Before We Vanish by Calum Reed Film

Saint Maud | Rose Glass

July 28, 2020
Photo: Film4

Saint Maud is a horror film of masterful tension and religious complication.


It doesn’t take much to surmise why indie studio-of-the-moment A24 snapped up Rose Glass‘s creepy debut Saint Maud right out of the Toronto Film Festival. Pulsating as it is, this psychological horror is a masterclass in slow-brewing tension that sees nurse Maud (Morfydd Clark) enter the home of dying ex-dancing star Amanda (Jennifer Ehle) in order to take care of her in her final days. The result is an initial tentative friendship between the two that becomes increasingly volatile when Maud’s newfound devotion to orthodox Christianity clashes with the former artist’s wilder side. Glass smartly opts for the slow accumulation of horror, impressively orchestrating the unravelling mood of Maud’s repressed self-involvement. This allows the film’s incredible sound design to take center stage, as every diegetic action contributes another layer, while Welsh newcomer Clark proves a dark revelation in her eerie maintenance of Maud’s altruistic facade. The bodyshock techniques and supernatural elements of Saint Maud recall the distortion between reality and delusion in Darren Aronofsky’s “Black Swan” (2010), which also focused on the obsession of an ambitious woman fervent on what her destiny should be. If anything, one wonders perhaps too much about Maud’s past, and Glass does not seem keen to provide much of an outlet for her beyond a tenuous friend who reveals very little in the way of backstory. There is a palpable feeling of something sadder and more unrelenting underneath Maud’s existential dilemma, psychological territory that feels prepped but ultimately isn’t mined. But what is present still makes for much chew on, particularly concerning religion and the problematic nature of prioritizing sacrifice over personal fulfillment. So while Saint Maud may well prove tough viewing for people with traditional ideas about faith, their conversion was never likely the aim of this tense, challenging exercise in subversive thematics and dogmatics.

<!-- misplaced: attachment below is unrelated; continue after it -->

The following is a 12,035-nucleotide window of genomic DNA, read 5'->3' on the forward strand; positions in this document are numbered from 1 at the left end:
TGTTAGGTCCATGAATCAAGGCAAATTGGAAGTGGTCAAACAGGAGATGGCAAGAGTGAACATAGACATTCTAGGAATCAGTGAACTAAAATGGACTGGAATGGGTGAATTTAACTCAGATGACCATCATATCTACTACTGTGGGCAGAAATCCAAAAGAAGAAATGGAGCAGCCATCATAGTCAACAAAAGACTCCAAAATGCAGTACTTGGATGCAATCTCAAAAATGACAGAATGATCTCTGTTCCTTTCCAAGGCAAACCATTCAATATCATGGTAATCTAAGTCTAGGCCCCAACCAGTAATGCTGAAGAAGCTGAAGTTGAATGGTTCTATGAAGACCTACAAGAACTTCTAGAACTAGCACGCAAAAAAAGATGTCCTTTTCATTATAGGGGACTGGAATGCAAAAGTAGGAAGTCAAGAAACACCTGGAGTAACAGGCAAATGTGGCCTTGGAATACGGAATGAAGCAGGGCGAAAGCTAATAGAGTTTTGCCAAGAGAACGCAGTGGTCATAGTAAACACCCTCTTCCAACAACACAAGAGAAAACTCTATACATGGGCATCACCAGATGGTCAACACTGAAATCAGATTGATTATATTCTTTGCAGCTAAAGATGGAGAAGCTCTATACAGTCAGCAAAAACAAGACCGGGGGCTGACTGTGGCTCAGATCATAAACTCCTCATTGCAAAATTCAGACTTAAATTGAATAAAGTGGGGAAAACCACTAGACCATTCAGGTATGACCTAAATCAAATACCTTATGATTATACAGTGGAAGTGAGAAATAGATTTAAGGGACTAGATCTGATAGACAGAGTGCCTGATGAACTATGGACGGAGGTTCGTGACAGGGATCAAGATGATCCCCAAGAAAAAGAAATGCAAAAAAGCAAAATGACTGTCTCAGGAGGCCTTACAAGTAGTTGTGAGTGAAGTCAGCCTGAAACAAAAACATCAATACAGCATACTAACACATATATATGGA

Published as part of Before We Vanish | July 2020.

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